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Dr. Julianne I. Moses
Recent Research

Saturn's Stratosphere: Photochemical Modeling

To investigate the details of hydrocarbon photochemistry on Saturn, Bruno Bézard, Emmanuel Lellouch, Randy Gladstone, Helmut Feuchtgruber, Mark Allen, and I have developed a one-dimensional diurnally averaged model that couples hydrocarbon and oxygen photochemistry, molecular and eddy diffusion, radiative transfer, and condensation. The model results are compared with observations from the Infrared Space Observatory (ISO) to place tighter constraints on molecular abundances, to better define Saturn's eddy diffusion coefficient profile, and to identify important chemical schemes that control the abundances of the observable hydrocarbons in Saturn's upper atmosphere. New constraints on CH3, C2H2, C2H6, CH3C2H, and C4H2 are found through comparisons of model results with ISO emission spectra (Moses et al. 2000a, Icarus 143, p. 244). Upper limits for C2H4, CH2CCH2, C3H8, and C6H2 are also provided in the above paper, and the sensitivity of the results to variations in the eddy diffusion coefficient profile, the solar flux, the CH4 photolysis branching ratios, the atomic hydrogen influx, and key reaction rates are discussed in detail. We find that C4H2 and CH3C2H are particularly good tracers of important chemical processes and physical conditions in Saturn's upper atmosphere, and C2H6 is a good tracer of the eddy diffusion coefficient in Saturn's lower stratosphere. The eddy diffusion coefficient must be smaller than ~3 × 104 cm2 s–1 at pressures greater than 1 mbar in order to reproduce the C2H6 abundance inferred from ISO observations. Diacetylene, butane, and water condense between ~1 and 300 mbar in our model and will dominate stratospheric haze formation at non-auroral latitudes. The formation and destruction mechanisms for CH3C2H and C6H6 at low temperatures, low pressures, and other conditions relevant to the Saturnian stratosphere need to be better understood.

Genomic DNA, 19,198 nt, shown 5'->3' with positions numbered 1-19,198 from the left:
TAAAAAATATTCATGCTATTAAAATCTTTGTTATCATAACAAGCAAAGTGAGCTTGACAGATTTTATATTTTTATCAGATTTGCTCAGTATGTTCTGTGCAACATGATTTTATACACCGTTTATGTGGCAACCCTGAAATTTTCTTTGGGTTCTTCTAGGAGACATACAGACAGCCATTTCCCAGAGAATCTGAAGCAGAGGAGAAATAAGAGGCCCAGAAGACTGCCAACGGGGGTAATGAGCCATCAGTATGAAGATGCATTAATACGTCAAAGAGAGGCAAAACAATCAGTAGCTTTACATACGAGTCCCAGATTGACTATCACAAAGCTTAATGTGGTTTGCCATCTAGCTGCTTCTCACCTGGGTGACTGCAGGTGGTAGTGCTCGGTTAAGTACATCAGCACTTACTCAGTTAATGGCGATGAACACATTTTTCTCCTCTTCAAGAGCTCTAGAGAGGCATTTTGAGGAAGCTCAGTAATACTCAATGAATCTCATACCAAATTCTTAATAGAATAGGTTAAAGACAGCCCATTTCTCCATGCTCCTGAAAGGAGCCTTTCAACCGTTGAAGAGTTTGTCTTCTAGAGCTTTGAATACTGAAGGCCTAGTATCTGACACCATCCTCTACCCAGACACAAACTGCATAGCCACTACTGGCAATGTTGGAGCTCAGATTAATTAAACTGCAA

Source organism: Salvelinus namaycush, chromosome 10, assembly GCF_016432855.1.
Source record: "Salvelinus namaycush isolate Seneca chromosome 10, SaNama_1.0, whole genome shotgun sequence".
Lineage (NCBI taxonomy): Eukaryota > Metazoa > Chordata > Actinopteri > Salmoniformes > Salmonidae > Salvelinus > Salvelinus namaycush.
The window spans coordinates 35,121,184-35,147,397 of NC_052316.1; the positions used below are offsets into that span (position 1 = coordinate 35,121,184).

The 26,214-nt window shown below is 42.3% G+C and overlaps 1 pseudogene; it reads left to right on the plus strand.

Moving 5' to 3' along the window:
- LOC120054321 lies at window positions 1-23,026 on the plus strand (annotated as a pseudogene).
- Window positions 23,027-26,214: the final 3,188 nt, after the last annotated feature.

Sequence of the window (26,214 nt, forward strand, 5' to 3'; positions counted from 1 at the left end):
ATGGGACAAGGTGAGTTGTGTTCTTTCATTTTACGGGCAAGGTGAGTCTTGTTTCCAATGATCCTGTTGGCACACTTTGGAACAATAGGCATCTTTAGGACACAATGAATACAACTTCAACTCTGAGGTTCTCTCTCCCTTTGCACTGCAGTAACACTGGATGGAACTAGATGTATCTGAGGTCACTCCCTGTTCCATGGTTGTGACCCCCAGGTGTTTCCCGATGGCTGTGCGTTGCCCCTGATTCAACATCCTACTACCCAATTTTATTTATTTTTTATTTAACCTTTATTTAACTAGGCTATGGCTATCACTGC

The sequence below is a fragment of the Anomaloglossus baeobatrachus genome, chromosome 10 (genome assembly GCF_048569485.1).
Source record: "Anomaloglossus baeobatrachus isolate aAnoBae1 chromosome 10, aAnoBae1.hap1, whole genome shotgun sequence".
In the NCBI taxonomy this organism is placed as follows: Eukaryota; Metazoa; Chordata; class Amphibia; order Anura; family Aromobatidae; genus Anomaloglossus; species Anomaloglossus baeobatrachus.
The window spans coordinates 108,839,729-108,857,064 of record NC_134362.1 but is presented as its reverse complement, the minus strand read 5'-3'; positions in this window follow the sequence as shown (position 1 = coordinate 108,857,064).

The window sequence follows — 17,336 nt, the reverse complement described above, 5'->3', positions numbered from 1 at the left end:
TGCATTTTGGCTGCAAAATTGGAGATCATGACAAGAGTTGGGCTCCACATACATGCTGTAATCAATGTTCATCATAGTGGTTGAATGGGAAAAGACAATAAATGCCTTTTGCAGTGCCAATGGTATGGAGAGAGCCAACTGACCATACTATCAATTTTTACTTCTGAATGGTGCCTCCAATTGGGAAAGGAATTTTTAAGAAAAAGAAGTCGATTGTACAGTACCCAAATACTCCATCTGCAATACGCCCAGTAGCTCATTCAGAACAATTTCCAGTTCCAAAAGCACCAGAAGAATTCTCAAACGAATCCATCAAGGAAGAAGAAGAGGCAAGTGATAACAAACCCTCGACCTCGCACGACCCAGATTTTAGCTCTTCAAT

Recent updates to the inferred thermal profile in Saturn's stratosphere by Lellouch et al. (2001, Astron. Astrophys. 370, p. 610) have caused us to re-evaluate the results regarding hydrocarbon abundances. Because the new preferred globally averaged temperature profile is colder in the stratospheric region of interest, the abundance results quoted in Moses et al. (2000a) need to be increased by factors of 1.2–1.4. The results of a new Saturn model that includes updated chemical parameters as well as an updated temperature profile, are shown in Figure 1 .

Aside from hydrogen, helium, and hydrocarbons, Saturn's stratosphere contains minor amounts of oxygen-bearing species such as H2O and CO2. The presence of these species in the stratosphere suggests that external material is being introduced into Saturn's upper atmosphere. Possible sources include direct ablation of interplanetary dust particles, an influx of material from rings or satellites, or a deposition of material following cometary impacts. Through back-of-the-envelope calculations regarding possible source strengths, we conclude that micrometeoroid ablation or ring-particle diffusion are the likely culprits for delivering the most oxygen-bearing material to Saturn over continuous time scales (Moses et al. 2000b, Icarus 145, p. 166). In the above paper, we also use photochemical models to investigate the influence of external material on atmospheric chemistry and compare the model results with ISO observations. We find that a globally averaged oxygen influx of (4 ± 2) × 106 O atoms cm–2 s–1 is required to explain these observations. Models with a locally enhanced influx of H2O operating over a small fraction of the projected disk do not provide as good a fit to the ISO H2O observations. If the volatile oxygen compounds comprise one-third to one-half of the exogenic source by mass, then Saturn is currently being bombarded by (3 ± 2) × 10–16 g cm–2 s–1 of extraplanetary material. To reproduce the observed CO2/H2O ratio in Saturn's stratosphere, some of the exogenic oxygen must arrive in the form of a carbon-oxygen bonded species such as CO or CO2. Figure 2 (created by E. Lellouch) shows the ISO/SWS detection of at least 7 individual rotational lines of H2O on Saturn.